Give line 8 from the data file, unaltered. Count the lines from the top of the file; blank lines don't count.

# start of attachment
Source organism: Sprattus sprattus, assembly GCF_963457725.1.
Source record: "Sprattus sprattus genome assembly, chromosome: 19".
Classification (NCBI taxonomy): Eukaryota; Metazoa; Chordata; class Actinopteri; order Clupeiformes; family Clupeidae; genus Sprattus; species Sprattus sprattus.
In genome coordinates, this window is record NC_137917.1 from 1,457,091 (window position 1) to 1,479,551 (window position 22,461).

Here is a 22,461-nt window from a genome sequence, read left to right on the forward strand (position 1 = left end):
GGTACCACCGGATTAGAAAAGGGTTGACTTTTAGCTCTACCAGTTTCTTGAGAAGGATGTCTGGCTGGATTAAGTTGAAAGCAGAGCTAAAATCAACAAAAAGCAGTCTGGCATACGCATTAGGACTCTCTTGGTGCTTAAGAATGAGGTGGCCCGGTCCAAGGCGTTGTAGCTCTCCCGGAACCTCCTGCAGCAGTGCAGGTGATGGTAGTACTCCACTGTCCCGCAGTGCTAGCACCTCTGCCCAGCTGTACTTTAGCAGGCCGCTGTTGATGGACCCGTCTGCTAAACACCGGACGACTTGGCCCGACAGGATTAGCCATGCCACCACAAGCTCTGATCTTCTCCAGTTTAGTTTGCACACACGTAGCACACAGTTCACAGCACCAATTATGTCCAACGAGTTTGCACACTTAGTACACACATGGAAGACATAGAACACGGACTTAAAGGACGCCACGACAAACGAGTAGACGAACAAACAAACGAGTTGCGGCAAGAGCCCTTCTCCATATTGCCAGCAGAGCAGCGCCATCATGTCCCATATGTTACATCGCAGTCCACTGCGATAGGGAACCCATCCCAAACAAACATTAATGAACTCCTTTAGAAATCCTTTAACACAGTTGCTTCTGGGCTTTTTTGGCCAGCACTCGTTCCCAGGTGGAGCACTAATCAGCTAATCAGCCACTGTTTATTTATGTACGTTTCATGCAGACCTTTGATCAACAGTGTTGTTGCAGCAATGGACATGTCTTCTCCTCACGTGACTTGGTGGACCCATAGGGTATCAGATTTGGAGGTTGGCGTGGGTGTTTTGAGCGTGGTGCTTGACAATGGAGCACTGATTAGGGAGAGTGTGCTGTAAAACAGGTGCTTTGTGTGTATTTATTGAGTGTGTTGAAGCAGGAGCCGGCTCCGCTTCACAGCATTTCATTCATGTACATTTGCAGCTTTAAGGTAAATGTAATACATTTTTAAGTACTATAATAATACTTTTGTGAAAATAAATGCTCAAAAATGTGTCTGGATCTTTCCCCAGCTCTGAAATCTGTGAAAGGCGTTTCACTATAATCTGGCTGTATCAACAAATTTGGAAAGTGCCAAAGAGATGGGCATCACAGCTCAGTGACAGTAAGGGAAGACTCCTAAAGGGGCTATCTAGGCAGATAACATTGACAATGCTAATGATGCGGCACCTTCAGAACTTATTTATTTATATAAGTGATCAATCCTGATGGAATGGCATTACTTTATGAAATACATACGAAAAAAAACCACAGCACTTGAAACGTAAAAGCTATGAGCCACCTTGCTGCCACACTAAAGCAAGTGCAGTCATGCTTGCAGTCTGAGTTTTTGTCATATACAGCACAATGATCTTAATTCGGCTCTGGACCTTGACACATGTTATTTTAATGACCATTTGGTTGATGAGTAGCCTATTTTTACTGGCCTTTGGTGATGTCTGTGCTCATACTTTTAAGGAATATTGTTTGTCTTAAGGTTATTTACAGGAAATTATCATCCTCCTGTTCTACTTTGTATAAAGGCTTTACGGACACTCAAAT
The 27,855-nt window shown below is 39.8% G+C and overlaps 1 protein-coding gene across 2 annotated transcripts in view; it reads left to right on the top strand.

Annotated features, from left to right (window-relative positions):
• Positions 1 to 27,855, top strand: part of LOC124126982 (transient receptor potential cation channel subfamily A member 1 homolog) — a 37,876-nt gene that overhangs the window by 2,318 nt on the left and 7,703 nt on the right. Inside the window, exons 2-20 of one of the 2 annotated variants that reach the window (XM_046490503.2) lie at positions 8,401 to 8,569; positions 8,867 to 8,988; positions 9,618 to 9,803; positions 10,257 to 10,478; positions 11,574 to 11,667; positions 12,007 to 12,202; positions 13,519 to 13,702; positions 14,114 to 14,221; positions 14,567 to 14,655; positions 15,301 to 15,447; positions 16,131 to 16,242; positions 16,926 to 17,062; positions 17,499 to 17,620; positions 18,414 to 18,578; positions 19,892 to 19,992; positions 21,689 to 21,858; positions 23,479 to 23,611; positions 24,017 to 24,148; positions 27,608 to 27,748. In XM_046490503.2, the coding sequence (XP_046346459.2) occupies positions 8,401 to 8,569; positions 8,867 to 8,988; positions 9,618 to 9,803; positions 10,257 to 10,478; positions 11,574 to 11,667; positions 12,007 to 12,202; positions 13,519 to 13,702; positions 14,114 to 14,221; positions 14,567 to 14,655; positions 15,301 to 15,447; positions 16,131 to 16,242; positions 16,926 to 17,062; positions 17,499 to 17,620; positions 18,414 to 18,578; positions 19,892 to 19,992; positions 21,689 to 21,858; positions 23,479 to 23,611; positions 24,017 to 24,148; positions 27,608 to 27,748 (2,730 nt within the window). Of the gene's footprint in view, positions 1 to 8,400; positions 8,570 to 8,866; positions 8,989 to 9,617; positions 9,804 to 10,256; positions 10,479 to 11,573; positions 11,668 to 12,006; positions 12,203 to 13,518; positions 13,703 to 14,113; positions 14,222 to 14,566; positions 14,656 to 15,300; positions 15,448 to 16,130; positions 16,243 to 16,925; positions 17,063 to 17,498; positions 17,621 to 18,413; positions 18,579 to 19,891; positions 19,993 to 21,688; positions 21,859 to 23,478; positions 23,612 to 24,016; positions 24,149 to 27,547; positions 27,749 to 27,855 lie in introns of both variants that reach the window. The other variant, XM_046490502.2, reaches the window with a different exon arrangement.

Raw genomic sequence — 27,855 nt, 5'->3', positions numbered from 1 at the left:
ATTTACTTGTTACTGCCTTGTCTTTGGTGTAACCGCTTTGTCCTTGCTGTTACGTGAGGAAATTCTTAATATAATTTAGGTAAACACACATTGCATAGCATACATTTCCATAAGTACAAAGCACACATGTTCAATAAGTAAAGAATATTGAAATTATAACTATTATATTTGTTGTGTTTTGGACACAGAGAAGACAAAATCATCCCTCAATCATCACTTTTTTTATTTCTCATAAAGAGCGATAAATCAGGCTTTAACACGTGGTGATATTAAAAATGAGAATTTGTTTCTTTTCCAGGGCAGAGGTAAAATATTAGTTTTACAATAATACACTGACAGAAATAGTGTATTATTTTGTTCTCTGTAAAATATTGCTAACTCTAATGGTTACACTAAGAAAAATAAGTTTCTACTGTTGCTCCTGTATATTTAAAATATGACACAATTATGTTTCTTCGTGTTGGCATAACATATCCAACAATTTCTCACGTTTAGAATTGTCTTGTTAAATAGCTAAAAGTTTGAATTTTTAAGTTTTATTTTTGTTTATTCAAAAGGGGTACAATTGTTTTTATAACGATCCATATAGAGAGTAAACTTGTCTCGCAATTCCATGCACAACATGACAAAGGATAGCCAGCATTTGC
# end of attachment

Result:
Annotated features, from left to right (window-relative positions):